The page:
Students choose (one of) the thesis seminar(s) offered within their specialisation. It is strongly recommended that students start thinking about the topic of their thesis before the start of the classes. Attendance is compulsory for all classes. Detailed information about the study material and the writing process can be found on Blackboard.
Objective: 1. To deepen the understanding of theories and methods related to research on the theme of the Master Specialisation.
Objective: 2. Applying them to a specific topic as part of the student’s Master thesis project.
General Introduction Meeting
On Wednesday 4 December 2019, 13:15-15:00 in room SA41 there will be a general introduction meeting in which the instructors will explain and discuss the general thesis seminar procedures and expectations and students can ask questions about the thesis seminars.
Theme 01: The Politics of Developing Countries - Chauchard (act. code: 16208)
This Thesis Seminar is also available for IP students
In keeping with the instructor’s specialization, this is a thesis seminar focusing on the internal politics of developing countries, especially (though not only) when it comes to elections, political representation and governance. The only requirement is that students identify, and address, an empirical question about the way in which some aspect of politics takes place in one or several developing countries. The term “developing” is here broadly defined. Students may develop research projects that examine one aspect of political development in a country that currently tends to be referred to as “developing” or focus on historical dynamics in a country that is now arguably more “developed”. Possible themes include, but are not limited to : ethnic conflict and conflict prevention; regimes and the quality of democracy; challenges to state-building and/or to democratic consolidation in weak states and unconsolidated democracies; electoral processes; reforms/interventions currently or historically implemented to improve the quality of governance in developing countries.
There is no geographical constraint. The instructor welcomes theses on a wide variety of contexts. Qualitative and quantitative methodologies can be used, as well as comparisons of countries, subnational units, or individual cases. Students who followed the course “Elections in Emerging Democracies” will be able to build on the literature and the theoretical debates reviewed there.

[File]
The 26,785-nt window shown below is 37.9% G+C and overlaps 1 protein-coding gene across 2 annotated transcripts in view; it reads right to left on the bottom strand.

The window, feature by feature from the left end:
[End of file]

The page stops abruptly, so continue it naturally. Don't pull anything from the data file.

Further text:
At the end of the program, students will have produced research product that contributes to the existing body of knowledge on the question they are interested in. In order to do this, they will first acquire a variety of methodological, intellectual and life skills: the ability to define a research question; to identify and review existing knowledge and research; to collect and organize data; to analyze it; to write up their findings; and most importantly, to navigate the many challenges of doing empirical research.
Students are assessed on several criteria:
The clarity of the question they are interested in.
The quality of their literature review and their mastery of the relevant material.
The quality of their own original empirical research.
The importance of their contribution.
More generally, the quality of the final product.
Literature for the project will be announced on Blackboard at the beginning of the semester.
Theme 02 and 03 of the IP program will also be available for NECD students
Please consult the IP pages for more information
Please note that for some seminars there will be no additional substantive readings than the ones discussed in the courses they build on.
Registration in uSis for one thesis seminar is possible from Monday 16 December 10.00h until 22 December 23.59h. Placement is on a first come first served basis and subject to availability.
Registration is open for students that started their Master in one of the Political Science specialisations, in September 2019. All other students should contact the exam committee to request permission to take this thesis seminar. Students can take the thesis seminar only once in their academic year.
The research proposal includes a problem statement, theoretical foundation, conceptualization as well as a sound explanation of the methods and techniques for data collection and analysis.The proposal must be approved by the supervisor and a second reader. The second reader will be designated by the Director of Studies. Please note that teachers are not obliged to provide thesis supervision if the proposal is not approved.
The MSc thesis needs to comply with high standards of academic research. The thesis must be between 8.000 and 10.000 words, including tables, footnotes and bibliography. The thesis evaluation form with the evaluation criteria will be published on Blackboard.
Students that drop or fail the course have to retake the complete thesis seminar (in the 2nd semester of the next academic year). Students should contact the Exam Committee if they are unable to complete the master thesis by the deadline due to circumstances beyond their control.